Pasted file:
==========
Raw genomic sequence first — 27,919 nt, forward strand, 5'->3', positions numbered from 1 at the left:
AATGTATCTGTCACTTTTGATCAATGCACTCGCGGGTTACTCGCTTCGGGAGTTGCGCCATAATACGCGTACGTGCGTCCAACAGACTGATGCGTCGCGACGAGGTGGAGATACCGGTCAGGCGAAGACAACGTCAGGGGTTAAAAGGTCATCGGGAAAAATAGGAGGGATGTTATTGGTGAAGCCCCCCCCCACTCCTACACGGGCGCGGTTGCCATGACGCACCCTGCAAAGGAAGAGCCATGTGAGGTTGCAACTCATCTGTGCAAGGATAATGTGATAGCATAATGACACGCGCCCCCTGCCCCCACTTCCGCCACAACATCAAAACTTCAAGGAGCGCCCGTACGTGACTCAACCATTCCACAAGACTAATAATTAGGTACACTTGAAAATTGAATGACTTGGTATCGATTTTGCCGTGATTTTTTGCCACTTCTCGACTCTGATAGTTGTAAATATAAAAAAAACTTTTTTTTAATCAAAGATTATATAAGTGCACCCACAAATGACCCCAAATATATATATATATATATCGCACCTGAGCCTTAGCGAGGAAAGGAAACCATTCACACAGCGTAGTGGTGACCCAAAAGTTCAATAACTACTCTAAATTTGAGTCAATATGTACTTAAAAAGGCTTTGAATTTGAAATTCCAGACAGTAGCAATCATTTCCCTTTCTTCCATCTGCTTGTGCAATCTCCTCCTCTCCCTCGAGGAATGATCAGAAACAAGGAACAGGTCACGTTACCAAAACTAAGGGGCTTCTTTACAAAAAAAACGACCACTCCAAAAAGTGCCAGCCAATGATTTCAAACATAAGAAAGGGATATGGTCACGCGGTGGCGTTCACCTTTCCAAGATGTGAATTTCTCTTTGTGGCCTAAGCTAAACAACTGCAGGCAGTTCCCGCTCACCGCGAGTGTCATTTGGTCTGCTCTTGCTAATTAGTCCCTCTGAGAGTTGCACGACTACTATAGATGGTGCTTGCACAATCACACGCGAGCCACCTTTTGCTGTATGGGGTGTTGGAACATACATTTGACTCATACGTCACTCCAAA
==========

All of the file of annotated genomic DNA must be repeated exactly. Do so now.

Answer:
Raw genomic sequence first — 27,919 nt, forward strand, 5'->3', positions numbered from 1 at the left:
AATGTATCTGTCACTTTTGATCAATGCACTCGCGGGTTACTCGCTTCGGGAGTTGCGCCATAATACGCGTACGTGCGTCCAACAGACTGATGCGTCGCGACGAGGTGGAGATACCGGTCAGGCGAAGACAACGTCAGGGGTTAAAAGGTCATCGGGAAAAATAGGAGGGATGTTATTGGTGAAGCCCCCCCCCACTCCTACACGGGCGCGGTTGCCATGACGCACCCTGCAAAGGAAGAGCCATGTGAGGTTGCAACTCATCTGTGCAAGGATAATGTGATAGCATAATGACACGCGCCCCCTGCCCCCACTTCCGCCACAACATCAAAACTTCAAGGAGCGCCCGTACGTGACTCAACCATTCCACAAGACTAATAATTAGGTACACTTGAAAATTGAATGACTTGGTATCGATTTTGCCGTGATTTTTTGCCACTTCTCGACTCTGATAGTTGTAAATATAAAAAAAACTTTTTTTTAATCAAAGATTATATAAGTGCACCCACAAATGACCCCAAATATATATATATATATATCGCACCTGAGCCTTAGCGAGGAAAGGAAACCATTCACACAGCGTAGTGGTGACCCAAAAGTTCAATAACTACTCTAAATTTGAGTCAATATGTACTTAAAAAGGCTTTGAATTTGAAATTCCAGACAGTAGCAATCATTTCCCTTTCTTCCATCTGCTTGTGCAATCTCCTCCTCTCCCTCGAGGAATGATCAGAAACAAGGAACAGGTCACGTTACCAAAACTAAGGGGCTTCTTTACAAAAAAAACGACCACTCCAAAAAGTGCCAGCCAATGATTTCAAACATAAGAAAGGGATATGGTCACGCGGTGGCGTTCACCTTTCCAAGATGTGAATTTCTCTTTGTGGCCTAAGCTAAACAACTGCAGGCAGTTCCCGCTCACCGCGAGTGTCATTTGGTCTGCTCTTGCTAATTAGTCCCTCTGAGAGTTGCACGACTACTATAGATGGTGCTTGCACAATCACACGCGAGCCACCTTTTGCTGTATGGGGTGTTGGAACATACATTTGACTCATACGTCACTCCAAA